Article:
Hong Kong’s rule of law has been pushed to the “brink of total collapse” after more than five months of protests, police have warned.
The warning came a day after the territory saw a marked escalation in violence, with police shooting one activist in the torso.
A pro-Beijing supporter was later set on fire by anti-government protesters.
Protesters continued to clash with police on Tuesday in the central business district and at universities.
According to news agency AFP, hundreds of masked protesters were seen throwing bricks and other objects, while police used tear gas to force them back.
But there were also thousands of office workers out on the streets, peacefully chanting: “Fight for freedom, stand with Hong Kong!”
The protests started in June against a now-withdrawn plan to allow extradition to mainland China, but have since morphed into wider demonstrations, with activists demanding greater democracy and police accountability in Hong Kong.
On Tuesday afternoon, police spokesman Kong Wing-cheung hit out at the protesters, saying they had “countless examples of rioters using random and indiscriminate violence against innocent” people.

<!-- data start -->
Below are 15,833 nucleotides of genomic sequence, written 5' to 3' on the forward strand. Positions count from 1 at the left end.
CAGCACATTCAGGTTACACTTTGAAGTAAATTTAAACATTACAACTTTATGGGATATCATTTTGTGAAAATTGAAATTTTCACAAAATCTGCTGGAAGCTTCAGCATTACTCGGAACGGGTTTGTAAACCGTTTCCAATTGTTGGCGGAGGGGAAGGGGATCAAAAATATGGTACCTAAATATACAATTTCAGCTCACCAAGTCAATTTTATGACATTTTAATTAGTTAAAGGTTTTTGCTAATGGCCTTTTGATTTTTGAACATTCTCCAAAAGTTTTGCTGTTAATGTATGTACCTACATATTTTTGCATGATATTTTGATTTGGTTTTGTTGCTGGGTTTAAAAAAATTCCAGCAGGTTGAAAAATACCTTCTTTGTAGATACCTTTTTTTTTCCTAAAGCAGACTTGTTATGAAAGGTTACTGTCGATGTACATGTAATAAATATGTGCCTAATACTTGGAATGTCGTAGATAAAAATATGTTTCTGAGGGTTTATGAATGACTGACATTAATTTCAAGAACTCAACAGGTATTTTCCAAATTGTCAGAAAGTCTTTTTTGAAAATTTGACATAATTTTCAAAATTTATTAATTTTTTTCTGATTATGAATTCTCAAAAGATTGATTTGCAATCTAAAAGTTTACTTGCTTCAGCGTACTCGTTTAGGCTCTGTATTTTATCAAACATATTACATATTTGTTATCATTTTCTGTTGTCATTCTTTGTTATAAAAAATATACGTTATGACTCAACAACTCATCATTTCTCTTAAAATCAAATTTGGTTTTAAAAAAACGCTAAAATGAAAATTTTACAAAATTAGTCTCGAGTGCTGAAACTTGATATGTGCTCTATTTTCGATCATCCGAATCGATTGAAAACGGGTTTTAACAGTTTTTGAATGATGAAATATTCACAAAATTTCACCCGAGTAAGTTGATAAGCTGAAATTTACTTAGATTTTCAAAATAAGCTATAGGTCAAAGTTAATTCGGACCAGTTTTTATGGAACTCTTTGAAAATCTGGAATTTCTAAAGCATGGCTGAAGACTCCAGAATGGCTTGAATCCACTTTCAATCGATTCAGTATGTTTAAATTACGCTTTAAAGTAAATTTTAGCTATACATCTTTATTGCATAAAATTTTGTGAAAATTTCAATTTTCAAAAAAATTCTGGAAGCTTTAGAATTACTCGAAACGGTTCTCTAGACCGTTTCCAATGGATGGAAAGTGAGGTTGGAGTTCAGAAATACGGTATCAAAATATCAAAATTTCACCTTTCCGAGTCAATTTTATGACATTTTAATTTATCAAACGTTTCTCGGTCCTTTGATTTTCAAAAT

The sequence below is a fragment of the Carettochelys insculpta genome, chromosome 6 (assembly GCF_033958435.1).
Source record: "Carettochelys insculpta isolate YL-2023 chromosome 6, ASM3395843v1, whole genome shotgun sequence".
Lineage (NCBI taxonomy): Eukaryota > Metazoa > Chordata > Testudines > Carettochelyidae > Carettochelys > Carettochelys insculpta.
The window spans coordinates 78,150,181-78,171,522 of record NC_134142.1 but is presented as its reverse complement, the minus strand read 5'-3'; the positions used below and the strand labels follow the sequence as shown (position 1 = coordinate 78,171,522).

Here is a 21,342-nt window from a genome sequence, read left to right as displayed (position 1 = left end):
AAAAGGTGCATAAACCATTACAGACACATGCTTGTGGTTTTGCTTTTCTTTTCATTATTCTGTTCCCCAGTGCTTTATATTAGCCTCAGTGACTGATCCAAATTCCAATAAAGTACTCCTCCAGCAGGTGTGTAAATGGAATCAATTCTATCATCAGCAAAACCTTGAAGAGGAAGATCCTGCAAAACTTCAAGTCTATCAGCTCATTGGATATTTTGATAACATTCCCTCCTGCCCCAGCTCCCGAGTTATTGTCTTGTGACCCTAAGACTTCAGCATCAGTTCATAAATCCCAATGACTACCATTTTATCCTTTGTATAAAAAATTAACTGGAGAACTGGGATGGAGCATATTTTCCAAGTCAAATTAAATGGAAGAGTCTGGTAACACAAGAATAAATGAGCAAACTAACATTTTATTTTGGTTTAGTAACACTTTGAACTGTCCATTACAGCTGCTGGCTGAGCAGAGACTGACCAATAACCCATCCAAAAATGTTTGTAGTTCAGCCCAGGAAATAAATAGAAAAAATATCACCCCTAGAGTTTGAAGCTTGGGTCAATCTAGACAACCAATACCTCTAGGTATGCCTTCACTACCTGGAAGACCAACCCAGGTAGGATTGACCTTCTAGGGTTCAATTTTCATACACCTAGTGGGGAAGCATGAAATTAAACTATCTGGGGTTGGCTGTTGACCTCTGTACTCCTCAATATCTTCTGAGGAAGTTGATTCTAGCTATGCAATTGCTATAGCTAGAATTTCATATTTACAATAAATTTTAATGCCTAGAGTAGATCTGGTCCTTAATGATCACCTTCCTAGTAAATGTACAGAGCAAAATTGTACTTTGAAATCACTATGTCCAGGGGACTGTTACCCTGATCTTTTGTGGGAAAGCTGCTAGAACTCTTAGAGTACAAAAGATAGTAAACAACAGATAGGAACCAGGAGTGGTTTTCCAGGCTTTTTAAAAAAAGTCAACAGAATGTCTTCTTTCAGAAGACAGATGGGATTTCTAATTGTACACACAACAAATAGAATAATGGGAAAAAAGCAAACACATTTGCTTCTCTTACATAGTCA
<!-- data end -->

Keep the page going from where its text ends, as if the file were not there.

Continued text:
“Hong Kong’s rule of law has been pushed to the brink of total collapse as masked rioters recklessly escalate their violence under the hope that they can get away with it,” he told reporters, adding that Monday’s attack on the pro-Beijing supporter was being investigated as attempted murder.
Speaking at the same conference, Supt Li Kwai-wah defended the officer’s decision to shoot the protester on Monday.
“We found out that our colleague did not only face threat from one person, instead it was a group of people with an organised plan attempting to steal the gun,” he said.
“In a situation like this, we believe our police are reacting according to the guideline, to protect themselves as well as the people around them.”
Both the protester and the pro-Beijing supporter remain in hospital, with the latter in a critical condition.